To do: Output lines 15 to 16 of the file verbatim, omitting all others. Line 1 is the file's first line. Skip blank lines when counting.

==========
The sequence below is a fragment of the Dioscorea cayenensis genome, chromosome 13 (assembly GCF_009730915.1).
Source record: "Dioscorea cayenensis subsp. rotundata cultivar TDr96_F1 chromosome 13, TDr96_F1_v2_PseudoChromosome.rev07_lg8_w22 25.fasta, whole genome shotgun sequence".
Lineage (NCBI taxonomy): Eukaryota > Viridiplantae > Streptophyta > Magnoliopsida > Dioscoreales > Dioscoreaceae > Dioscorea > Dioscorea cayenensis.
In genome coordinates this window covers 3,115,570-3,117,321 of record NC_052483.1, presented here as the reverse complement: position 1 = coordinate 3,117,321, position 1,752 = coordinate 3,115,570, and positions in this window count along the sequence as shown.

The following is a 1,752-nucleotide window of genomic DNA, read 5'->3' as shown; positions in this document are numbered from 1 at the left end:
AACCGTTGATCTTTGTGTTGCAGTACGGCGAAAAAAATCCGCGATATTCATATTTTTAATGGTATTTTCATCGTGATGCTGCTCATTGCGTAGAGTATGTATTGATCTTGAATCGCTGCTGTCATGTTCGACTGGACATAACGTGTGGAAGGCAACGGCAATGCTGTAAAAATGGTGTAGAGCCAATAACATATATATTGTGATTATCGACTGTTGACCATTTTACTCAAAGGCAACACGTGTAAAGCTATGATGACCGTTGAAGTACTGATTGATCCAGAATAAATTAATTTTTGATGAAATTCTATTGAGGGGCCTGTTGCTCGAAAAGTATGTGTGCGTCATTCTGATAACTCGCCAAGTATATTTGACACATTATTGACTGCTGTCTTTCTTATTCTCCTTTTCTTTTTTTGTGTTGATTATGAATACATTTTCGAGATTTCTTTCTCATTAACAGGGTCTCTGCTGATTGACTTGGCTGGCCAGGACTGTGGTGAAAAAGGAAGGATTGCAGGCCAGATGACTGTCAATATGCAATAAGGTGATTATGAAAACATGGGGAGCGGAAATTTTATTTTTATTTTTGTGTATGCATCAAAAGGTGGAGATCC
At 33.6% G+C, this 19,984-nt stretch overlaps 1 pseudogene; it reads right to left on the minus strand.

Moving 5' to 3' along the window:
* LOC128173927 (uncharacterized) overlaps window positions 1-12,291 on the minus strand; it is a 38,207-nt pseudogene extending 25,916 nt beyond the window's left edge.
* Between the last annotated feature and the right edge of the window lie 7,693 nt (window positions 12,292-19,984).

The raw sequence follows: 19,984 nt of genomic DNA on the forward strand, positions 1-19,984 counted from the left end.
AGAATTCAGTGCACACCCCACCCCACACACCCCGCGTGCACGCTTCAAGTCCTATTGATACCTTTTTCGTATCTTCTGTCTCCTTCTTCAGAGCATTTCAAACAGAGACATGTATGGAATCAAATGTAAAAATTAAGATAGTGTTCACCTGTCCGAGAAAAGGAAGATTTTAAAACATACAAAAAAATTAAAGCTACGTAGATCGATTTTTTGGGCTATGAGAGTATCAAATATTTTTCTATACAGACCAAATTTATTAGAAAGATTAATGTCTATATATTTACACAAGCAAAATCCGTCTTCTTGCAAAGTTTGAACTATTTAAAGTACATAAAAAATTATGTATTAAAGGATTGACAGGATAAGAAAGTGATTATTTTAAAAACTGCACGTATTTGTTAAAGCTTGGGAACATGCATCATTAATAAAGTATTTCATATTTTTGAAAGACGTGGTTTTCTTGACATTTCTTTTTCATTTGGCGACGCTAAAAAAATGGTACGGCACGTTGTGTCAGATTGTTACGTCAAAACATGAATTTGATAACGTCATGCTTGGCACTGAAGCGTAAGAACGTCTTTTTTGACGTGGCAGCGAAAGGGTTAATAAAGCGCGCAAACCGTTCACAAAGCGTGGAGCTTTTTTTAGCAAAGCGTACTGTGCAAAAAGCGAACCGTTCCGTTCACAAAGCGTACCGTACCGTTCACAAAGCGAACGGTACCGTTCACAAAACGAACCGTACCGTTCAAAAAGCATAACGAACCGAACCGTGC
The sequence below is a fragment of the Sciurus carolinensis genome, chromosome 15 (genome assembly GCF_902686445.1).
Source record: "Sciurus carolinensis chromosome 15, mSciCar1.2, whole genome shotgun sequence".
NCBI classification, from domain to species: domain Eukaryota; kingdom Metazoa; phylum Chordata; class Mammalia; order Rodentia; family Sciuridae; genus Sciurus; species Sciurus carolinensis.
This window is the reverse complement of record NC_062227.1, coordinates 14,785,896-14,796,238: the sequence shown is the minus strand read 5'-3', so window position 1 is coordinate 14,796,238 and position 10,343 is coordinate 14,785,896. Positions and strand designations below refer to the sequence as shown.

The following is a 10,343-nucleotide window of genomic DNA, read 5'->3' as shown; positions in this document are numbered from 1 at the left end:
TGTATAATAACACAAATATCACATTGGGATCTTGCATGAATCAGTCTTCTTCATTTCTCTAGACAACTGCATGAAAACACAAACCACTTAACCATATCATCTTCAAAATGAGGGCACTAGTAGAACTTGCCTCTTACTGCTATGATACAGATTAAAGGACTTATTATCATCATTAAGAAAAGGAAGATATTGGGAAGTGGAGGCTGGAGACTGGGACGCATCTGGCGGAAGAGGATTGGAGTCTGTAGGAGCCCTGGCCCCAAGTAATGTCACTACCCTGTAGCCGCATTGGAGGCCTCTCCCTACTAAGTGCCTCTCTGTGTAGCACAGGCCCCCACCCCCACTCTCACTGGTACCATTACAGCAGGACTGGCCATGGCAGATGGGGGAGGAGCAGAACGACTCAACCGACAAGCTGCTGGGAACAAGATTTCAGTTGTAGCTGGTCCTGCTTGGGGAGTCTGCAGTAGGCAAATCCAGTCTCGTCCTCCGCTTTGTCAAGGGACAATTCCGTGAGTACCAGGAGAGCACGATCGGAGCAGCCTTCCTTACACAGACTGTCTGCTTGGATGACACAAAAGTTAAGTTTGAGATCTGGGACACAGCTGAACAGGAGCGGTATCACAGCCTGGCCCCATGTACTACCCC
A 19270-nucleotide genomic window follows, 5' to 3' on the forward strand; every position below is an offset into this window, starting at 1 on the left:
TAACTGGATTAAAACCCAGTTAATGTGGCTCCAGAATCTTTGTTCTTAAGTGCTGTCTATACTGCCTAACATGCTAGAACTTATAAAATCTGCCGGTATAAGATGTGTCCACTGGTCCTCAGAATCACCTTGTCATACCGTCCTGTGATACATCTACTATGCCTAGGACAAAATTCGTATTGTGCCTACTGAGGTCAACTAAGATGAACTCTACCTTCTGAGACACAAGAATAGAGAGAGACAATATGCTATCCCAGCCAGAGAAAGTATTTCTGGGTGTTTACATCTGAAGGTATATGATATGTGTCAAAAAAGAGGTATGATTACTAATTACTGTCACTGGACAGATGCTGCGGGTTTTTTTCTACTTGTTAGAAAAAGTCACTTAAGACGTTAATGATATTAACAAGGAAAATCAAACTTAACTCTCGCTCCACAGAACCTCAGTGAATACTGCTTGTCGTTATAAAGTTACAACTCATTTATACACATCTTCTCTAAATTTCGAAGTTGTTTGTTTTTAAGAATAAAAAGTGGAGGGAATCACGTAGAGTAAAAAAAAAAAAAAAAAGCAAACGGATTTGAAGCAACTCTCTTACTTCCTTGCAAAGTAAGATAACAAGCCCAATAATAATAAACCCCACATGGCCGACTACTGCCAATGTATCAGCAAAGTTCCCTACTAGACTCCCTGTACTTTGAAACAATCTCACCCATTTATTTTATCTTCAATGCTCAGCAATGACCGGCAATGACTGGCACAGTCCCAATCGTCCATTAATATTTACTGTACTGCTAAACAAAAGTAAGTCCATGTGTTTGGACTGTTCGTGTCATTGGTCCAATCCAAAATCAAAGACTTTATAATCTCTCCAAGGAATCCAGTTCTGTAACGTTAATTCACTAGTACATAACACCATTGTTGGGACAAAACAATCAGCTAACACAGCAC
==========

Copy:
NCBI classification, from domain to species: domain Eukaryota; kingdom Metazoa; phylum Chordata; class Mammalia; order Rodentia; family Sciuridae; genus Sciurus; species Sciurus carolinensis.
This window is the reverse complement of record NC_062227.1, coordinates 14,785,896-14,796,238: the sequence shown is the minus strand read 5'-3', so window position 1 is coordinate 14,796,238 and position 10,343 is coordinate 14,785,896. Positions and strand designations below refer to the sequence as shown.